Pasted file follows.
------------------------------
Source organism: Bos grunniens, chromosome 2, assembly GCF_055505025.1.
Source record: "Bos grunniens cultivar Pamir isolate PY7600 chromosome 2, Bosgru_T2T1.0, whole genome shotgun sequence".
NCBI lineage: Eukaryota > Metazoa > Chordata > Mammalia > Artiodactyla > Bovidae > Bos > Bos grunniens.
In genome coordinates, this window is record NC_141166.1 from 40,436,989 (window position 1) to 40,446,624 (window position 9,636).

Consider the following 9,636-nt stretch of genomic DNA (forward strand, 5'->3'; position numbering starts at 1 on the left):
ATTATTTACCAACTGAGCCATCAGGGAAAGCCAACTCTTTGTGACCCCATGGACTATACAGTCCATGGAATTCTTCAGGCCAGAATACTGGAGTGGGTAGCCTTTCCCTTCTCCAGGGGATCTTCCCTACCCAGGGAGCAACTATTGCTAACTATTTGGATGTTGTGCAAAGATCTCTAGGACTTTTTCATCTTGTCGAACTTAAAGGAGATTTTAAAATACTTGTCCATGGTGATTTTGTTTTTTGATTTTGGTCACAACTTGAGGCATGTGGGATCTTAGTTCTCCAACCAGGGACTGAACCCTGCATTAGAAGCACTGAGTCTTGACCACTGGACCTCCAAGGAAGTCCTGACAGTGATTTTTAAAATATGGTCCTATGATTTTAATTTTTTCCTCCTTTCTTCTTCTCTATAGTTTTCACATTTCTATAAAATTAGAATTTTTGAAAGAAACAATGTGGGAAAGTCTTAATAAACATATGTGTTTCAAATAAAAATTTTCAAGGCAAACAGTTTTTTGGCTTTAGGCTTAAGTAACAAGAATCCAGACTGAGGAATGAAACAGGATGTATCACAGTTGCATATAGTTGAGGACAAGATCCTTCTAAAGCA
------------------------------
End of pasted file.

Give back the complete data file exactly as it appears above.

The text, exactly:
Source organism: Bos grunniens, chromosome 2, assembly GCF_055505025.1.
Source record: "Bos grunniens cultivar Pamir isolate PY7600 chromosome 2, Bosgru_T2T1.0, whole genome shotgun sequence".
NCBI lineage: Eukaryota > Metazoa > Chordata > Mammalia > Artiodactyla > Bovidae > Bos > Bos grunniens.
In genome coordinates, this window is record NC_141166.1 from 40,436,989 (window position 1) to 40,446,624 (window position 9,636).

Consider the following 9,636-nt stretch of genomic DNA (forward strand, 5'->3'; position numbering starts at 1 on the left):
ATTATTTACCAACTGAGCCATCAGGGAAAGCCAACTCTTTGTGACCCCATGGACTATACAGTCCATGGAATTCTTCAGGCCAGAATACTGGAGTGGGTAGCCTTTCCCTTCTCCAGGGGATCTTCCCTACCCAGGGAGCAACTATTGCTAACTATTTGGATGTTGTGCAAAGATCTCTAGGACTTTTTCATCTTGTCGAACTTAAAGGAGATTTTAAAATACTTGTCCATGGTGATTTTGTTTTTTGATTTTGGTCACAACTTGAGGCATGTGGGATCTTAGTTCTCCAACCAGGGACTGAACCCTGCATTAGAAGCACTGAGTCTTGACCACTGGACCTCCAAGGAAGTCCTGACAGTGATTTTTAAAATATGGTCCTATGATTTTAATTTTTTCCTCCTTTCTTCTTCTCTATAGTTTTCACATTTCTATAAAATTAGAATTTTTGAAAGAAACAATGTGGGAAAGTCTTAATAAACATATGTGTTTCAAATAAAAATTTTCAAGGCAAACAGTTTTTTGGCTTTAGGCTTAAGTAACAAGAATCCAGACTGAGGAATGAAACAGGATGTATCACAGTTGCATATAGTTGAGGACAAGATCCTTCTAAAGCA